It all started with turkey. (The bird, not the country.) Personally, I’m partial to meat without loads of hormones and antibiotics in it (plus I’m allergic to gluten), so I tend to read food labels in detail. So when I read “All Natural” on the front of the Butterball ground turkey package, my first thought was: “what does that mean?” There are plenty of things that are “natural” but that doesn’t always equate to “good.” Cyanide, mercury and lead can fall under the general category of something natural, after all. Fortunately the USDA has a handy little glossary of meat and poultry labeling terms that defines what “natural” means when it comes to that innocuous little packet of Butterball ground turkey, as certified by the Food Safety and Inspection Service (FSIS).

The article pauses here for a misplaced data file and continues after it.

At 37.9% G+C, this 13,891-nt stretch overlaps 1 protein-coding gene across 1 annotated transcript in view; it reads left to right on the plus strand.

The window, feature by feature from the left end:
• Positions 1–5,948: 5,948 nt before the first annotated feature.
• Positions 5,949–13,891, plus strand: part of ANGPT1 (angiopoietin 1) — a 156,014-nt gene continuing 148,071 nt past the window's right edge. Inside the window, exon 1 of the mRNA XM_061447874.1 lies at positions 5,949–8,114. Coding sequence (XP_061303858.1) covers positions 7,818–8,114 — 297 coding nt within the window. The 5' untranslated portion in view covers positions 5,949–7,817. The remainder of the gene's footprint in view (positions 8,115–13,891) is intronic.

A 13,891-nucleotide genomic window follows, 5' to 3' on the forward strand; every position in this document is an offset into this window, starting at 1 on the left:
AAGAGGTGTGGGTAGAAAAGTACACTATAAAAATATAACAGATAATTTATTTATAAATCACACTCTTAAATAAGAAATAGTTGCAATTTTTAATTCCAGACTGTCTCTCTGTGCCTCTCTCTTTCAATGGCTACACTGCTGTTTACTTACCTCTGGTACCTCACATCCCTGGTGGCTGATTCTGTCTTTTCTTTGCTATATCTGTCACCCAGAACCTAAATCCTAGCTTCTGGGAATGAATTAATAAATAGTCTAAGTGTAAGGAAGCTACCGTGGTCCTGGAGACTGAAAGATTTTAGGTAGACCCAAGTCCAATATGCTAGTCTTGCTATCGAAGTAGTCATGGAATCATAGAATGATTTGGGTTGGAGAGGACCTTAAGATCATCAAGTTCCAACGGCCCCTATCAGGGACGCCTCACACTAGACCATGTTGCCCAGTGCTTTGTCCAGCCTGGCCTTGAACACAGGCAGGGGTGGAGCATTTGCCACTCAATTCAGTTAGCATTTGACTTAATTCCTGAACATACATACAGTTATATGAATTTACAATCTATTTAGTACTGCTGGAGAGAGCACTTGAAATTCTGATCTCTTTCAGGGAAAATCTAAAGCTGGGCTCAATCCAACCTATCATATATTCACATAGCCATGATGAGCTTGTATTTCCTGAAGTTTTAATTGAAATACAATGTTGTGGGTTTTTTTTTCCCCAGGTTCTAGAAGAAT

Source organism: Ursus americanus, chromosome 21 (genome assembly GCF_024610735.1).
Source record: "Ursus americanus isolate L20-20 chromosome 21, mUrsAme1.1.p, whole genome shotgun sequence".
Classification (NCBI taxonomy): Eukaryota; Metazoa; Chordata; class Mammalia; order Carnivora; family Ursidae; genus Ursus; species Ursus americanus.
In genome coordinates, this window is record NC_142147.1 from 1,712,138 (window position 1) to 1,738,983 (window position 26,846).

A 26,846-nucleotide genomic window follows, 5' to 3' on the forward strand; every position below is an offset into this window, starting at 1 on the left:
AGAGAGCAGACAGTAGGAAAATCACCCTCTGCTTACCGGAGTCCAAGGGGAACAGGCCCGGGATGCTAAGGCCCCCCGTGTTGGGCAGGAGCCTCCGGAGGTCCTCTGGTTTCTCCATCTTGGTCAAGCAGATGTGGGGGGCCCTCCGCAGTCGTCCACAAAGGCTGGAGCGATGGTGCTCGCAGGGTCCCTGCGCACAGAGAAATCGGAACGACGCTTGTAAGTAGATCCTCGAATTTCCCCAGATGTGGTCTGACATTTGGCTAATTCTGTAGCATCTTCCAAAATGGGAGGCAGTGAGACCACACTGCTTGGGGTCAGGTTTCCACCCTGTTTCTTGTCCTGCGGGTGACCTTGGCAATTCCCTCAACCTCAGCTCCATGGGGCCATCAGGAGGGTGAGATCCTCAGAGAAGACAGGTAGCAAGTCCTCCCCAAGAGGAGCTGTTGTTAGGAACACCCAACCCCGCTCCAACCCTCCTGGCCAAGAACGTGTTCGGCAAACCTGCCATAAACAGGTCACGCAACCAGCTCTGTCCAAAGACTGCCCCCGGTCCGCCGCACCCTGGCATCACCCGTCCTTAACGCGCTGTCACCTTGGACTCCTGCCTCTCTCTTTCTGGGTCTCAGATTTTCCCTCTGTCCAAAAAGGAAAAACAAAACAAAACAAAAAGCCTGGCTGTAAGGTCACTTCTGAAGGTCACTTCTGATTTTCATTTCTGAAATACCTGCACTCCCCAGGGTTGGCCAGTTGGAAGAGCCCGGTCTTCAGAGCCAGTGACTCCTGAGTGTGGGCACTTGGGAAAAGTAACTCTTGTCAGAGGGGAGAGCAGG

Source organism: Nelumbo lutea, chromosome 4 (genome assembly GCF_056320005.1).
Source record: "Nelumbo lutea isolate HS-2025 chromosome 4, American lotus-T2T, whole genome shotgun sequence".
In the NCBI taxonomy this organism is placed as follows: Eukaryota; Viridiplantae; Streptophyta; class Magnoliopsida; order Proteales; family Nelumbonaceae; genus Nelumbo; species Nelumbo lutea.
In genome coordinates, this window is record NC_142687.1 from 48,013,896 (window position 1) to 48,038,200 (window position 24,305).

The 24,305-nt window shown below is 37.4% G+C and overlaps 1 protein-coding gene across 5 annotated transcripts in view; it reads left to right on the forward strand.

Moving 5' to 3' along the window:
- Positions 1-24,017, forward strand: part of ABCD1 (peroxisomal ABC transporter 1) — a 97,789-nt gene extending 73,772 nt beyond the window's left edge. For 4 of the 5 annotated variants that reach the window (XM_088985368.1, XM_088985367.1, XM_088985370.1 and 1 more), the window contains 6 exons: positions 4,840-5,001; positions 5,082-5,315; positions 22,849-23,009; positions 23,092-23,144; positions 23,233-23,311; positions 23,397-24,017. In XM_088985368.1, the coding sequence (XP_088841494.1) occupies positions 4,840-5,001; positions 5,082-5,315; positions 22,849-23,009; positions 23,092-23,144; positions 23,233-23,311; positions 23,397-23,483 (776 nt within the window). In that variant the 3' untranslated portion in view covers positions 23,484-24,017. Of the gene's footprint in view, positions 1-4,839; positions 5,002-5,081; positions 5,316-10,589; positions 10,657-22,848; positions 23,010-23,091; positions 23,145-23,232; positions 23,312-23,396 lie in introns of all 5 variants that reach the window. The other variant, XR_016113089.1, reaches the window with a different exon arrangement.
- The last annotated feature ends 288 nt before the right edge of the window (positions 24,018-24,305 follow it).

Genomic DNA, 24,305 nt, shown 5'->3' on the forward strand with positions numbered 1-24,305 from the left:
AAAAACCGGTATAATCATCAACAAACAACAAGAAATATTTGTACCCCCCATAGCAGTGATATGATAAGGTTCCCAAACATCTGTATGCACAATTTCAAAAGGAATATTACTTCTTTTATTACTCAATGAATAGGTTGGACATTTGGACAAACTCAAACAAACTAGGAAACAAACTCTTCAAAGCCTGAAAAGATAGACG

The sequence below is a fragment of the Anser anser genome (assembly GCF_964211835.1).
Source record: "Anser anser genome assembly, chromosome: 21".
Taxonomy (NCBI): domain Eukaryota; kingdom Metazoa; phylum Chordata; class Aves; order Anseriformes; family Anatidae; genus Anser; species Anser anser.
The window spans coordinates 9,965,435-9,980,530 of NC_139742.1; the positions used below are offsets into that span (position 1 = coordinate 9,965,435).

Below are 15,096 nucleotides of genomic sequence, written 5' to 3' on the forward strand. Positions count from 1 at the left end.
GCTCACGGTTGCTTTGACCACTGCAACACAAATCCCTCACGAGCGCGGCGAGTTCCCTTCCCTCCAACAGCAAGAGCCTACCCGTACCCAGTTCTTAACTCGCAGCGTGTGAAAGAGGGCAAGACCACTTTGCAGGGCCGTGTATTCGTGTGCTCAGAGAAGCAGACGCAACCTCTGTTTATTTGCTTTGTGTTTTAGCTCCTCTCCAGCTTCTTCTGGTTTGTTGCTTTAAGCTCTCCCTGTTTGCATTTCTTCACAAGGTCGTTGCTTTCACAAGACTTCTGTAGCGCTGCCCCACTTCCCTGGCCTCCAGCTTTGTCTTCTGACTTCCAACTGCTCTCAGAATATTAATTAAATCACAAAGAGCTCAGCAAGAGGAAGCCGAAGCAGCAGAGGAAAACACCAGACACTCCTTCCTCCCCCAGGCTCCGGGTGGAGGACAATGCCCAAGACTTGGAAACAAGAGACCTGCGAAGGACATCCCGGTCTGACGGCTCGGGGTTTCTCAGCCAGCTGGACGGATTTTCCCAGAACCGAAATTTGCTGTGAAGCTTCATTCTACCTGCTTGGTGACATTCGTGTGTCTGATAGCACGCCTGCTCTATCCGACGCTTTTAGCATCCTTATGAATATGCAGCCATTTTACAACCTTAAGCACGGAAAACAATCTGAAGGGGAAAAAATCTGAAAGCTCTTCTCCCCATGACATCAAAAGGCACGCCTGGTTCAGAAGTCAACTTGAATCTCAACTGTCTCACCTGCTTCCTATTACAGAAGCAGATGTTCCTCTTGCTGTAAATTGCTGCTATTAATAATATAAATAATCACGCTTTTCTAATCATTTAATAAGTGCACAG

Turns out, an “All Natural” label on meat, which is likely aimed at people with some level of concern about health or perhaps animal rights issues, just means there is no nitrite present in the meat; it has nothing to do with Butterball’s environmental track record or about practices on the poultry facilities. In fact, the Humane Society of the United States has accused Butterball of animal cruelty, and a Mercy For Animals investigation in 2012 revealed a pattern of animal abuse and neglect at several facilities in North Carolina. So just because the turkey comes along in a pleasing package with green accents and the words “All Natural” on the front, doesn’t mean that the turkey frolicked in green pastures with its turkey friends, having turkey fun, without being pumped full of growth hormones and antibiotics and living out its days in cramped, dark, dingy places like something from a B horror film (if that’s something that is important to you as a consumer).